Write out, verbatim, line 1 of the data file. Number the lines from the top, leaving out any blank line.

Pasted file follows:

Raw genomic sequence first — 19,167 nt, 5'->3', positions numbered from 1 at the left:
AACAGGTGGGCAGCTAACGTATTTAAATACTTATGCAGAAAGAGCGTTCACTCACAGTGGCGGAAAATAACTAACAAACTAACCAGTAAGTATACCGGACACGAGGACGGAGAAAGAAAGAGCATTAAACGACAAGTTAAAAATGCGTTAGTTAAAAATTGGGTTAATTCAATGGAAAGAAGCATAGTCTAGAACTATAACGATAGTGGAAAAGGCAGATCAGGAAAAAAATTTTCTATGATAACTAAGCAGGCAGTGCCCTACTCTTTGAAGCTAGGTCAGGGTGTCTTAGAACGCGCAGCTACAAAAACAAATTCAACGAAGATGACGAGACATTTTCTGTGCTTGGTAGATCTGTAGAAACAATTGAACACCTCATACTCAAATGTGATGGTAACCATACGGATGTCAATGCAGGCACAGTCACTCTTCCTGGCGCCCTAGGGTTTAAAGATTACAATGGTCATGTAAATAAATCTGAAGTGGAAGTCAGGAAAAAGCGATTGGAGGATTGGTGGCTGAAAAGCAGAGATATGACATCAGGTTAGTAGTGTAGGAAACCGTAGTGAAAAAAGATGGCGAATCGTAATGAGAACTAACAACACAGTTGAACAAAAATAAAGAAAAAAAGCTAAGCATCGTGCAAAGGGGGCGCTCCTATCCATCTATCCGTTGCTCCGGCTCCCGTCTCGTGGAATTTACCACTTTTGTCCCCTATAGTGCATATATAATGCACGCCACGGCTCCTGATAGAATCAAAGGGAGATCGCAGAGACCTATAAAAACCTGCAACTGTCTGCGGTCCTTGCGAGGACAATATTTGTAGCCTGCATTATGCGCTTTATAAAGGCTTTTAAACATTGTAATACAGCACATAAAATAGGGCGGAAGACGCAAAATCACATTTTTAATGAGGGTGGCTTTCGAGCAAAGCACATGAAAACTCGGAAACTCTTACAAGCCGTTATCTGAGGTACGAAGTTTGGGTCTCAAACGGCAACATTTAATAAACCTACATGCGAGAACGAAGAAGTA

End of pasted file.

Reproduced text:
Raw genomic sequence first — 19,167 nt, 5'->3', positions numbered from 1 at the left: